The Free Law Project, a new California nonprofit, launched Tuesday and will provide free and easy access to legal material and research for anyone to download.
The nonprofit seeks to organize and distribute U.S. court opinions to the public. Although all court documents and legal opinions are free of copyright restrictions and technically in the public domain, they are currently difficult to find and access without paying a substantial fee — an issue the Free Law Project aims to resolve.
The organization was founded by School of Information assistant professor Brian Carver and UC Berkeley alumnus Michael Lissner. It will act as an umbrella organization for a number of technologies, including CourtListener, which alerts its users about new legal cases of interest that are posted on different court websites each day.
All the code for the Free Law Project, like CourtListener, is open-source, which allows the public to bulk-download any of its content.
“Anybody could download everything that runs our website, and they could start their own CourtListener today,” Carver said. “Even if Michael and I ran out of money or had a tragic accident, someone else could pick up the cause right where we left off.”
However, CourtListener only collects new court opinions from when it was installed in early 2010. The founders have been working for the past four years to fill in historical cases dating back to the 18th century to make the site a more useful research tool.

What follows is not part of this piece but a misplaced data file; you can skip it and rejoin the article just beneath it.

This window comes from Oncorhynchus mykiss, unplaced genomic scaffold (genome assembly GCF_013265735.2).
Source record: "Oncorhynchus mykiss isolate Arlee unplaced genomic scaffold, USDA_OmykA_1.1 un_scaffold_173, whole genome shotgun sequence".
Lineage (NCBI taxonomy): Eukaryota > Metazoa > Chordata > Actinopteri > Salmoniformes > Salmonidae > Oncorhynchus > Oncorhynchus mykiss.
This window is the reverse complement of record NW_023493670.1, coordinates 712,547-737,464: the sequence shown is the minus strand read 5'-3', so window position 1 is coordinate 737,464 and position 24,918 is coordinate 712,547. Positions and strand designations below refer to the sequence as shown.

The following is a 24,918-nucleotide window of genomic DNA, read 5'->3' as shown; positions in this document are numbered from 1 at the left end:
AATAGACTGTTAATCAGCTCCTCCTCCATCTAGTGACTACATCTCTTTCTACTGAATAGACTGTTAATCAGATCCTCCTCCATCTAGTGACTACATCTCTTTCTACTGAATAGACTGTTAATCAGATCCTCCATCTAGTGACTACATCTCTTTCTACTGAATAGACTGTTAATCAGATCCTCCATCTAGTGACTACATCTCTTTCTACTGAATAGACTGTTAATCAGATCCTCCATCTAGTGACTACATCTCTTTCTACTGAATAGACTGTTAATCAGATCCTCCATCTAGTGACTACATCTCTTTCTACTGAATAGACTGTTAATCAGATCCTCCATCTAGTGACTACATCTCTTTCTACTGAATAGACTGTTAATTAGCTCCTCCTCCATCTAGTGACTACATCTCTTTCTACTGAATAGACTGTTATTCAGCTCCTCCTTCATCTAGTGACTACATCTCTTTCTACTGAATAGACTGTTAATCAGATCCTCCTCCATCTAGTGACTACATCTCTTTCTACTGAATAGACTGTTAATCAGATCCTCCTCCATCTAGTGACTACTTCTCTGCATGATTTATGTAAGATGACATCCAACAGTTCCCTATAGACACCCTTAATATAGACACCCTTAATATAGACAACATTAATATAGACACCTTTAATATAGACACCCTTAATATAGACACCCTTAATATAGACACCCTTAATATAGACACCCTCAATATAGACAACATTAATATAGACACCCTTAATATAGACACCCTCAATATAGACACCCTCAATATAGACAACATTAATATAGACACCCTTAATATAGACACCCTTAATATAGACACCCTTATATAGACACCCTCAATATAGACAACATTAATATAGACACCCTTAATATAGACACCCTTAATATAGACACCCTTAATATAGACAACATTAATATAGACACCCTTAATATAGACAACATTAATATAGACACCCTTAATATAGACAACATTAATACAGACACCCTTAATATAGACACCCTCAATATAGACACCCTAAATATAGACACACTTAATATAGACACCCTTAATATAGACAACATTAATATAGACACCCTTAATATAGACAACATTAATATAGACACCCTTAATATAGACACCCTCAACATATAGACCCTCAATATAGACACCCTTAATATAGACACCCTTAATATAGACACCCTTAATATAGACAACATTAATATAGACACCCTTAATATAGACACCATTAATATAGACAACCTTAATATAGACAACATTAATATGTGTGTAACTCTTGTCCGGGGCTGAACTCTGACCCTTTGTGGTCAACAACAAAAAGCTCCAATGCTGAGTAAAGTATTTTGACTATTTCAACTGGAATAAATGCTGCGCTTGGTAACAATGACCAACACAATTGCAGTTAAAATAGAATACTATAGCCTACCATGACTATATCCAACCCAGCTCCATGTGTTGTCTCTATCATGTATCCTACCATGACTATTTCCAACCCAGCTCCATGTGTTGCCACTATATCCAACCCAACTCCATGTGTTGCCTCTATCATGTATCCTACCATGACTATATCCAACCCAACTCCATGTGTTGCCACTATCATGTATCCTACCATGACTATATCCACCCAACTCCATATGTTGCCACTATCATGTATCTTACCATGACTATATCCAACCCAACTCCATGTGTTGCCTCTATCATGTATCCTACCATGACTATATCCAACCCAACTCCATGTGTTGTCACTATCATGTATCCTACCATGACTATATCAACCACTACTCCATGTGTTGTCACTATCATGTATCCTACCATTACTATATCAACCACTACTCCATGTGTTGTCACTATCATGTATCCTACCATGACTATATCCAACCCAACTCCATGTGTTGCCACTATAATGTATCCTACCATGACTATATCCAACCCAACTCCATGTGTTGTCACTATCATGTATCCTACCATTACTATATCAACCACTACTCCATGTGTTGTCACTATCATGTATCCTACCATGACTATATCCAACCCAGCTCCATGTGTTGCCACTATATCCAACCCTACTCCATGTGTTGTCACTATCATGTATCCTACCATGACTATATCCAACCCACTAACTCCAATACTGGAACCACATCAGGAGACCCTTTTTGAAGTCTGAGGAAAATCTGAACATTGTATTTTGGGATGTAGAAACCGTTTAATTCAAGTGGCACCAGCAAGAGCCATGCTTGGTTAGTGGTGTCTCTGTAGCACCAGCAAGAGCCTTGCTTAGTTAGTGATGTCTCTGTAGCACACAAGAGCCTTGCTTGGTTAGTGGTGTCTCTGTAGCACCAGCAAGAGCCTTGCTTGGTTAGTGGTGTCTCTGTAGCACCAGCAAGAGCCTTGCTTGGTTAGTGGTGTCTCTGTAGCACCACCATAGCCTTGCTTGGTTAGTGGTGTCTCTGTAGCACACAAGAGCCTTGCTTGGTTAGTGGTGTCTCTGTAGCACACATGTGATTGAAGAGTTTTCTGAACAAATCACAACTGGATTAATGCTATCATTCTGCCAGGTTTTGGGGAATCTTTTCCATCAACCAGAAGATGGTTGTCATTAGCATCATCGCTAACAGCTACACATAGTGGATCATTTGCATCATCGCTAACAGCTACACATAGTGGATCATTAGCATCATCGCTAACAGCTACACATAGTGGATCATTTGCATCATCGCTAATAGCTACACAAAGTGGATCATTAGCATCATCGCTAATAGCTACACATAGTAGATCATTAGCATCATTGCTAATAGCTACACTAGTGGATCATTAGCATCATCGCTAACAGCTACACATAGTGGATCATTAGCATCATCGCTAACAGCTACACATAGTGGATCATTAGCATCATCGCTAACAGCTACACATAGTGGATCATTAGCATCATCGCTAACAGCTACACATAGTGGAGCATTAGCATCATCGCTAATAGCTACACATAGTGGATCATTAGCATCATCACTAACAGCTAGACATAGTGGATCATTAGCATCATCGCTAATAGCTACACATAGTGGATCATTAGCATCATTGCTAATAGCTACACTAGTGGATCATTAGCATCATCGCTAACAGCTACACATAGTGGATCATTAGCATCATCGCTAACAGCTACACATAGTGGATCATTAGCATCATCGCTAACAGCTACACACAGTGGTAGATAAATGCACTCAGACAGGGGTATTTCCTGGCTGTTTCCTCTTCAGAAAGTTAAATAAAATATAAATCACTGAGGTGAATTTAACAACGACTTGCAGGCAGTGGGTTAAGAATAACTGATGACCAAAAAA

Carver said legal technology startups also frequently use the Free Law Project to access the documents and raw materials they need, enabling startups to focus their energy and financial resources on developing their ideas and technology.
Daniel Lewis, CEO of Ravel Law, a search platform for lawyers to do research, said his startup used material from the nonprofit to analyze and find gaps in its own data.
“Having databases like this could allow a number of other people to do things with legal information that they’ve never been able to do before or were previously prohibitively expensive,” Lewis said.
In August, the UC Academic Senate passed an open-access policy to make UC research publicly available. The policy is part of a larger national movement to provide open access to federally funded research publications.
“I’m amazed it’s taken this long for someone to do this. That’s nutty in the day of the Internet,” said Michael Eisen, a campus biology professor who was one of the first promoters of open access, about the project. “The more government-produced information is available, the more it changes people’s expectations for other information.”
But Carver highlighted important differences between academic research and legal materials, particularly regarding copyright laws.
“We’re dealing with (legal materials) that should be in the public domain to begin with and should be copyable by anyone for any reason,” Carver said. “There is no author to grant permission or not, and so that we even have this problem at all is a bit of a shocker.”